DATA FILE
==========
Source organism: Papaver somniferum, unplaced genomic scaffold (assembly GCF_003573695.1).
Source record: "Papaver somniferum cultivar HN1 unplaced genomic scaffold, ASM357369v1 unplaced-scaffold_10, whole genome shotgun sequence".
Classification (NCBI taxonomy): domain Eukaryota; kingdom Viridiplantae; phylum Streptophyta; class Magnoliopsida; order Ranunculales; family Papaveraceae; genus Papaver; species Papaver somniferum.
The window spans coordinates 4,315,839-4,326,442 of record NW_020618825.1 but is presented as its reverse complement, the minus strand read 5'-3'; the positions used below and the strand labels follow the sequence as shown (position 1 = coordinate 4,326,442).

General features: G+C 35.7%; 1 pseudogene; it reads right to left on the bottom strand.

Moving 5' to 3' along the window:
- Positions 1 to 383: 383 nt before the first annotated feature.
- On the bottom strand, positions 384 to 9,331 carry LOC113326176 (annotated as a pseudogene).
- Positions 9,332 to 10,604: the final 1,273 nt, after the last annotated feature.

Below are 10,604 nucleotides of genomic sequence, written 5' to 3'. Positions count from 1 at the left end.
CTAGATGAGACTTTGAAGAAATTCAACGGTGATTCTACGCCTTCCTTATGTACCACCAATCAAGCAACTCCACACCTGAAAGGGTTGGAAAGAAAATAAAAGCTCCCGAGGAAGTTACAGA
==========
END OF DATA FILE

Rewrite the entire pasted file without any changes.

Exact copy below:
Source organism: Papaver somniferum, unplaced genomic scaffold (assembly GCF_003573695.1).
Source record: "Papaver somniferum cultivar HN1 unplaced genomic scaffold, ASM357369v1 unplaced-scaffold_10, whole genome shotgun sequence".
Classification (NCBI taxonomy): domain Eukaryota; kingdom Viridiplantae; phylum Streptophyta; class Magnoliopsida; order Ranunculales; family Papaveraceae; genus Papaver; species Papaver somniferum.
The window spans coordinates 4,315,839-4,326,442 of record NW_020618825.1 but is presented as its reverse complement, the minus strand read 5'-3'; the positions used below and the strand labels follow the sequence as shown (position 1 = coordinate 4,326,442).

General features: G+C 35.7%; 1 pseudogene; it reads right to left on the bottom strand.

Moving 5' to 3' along the window:
- Positions 1 to 383: 383 nt before the first annotated feature.
- On the bottom strand, positions 384 to 9,331 carry LOC113326176 (annotated as a pseudogene).
- Positions 9,332 to 10,604: the final 1,273 nt, after the last annotated feature.

Below are 10,604 nucleotides of genomic sequence, written 5' to 3'. Positions count from 1 at the left end.
CTAGATGAGACTTTGAAGAAATTCAACGGTGATTCTACGCCTTCCTTATGTACCACCAATCAAGCAACTCCACACCTGAAAGGGTTGGAAAGAAAATAAAAGCTCCCGAGGAAGTTACAGA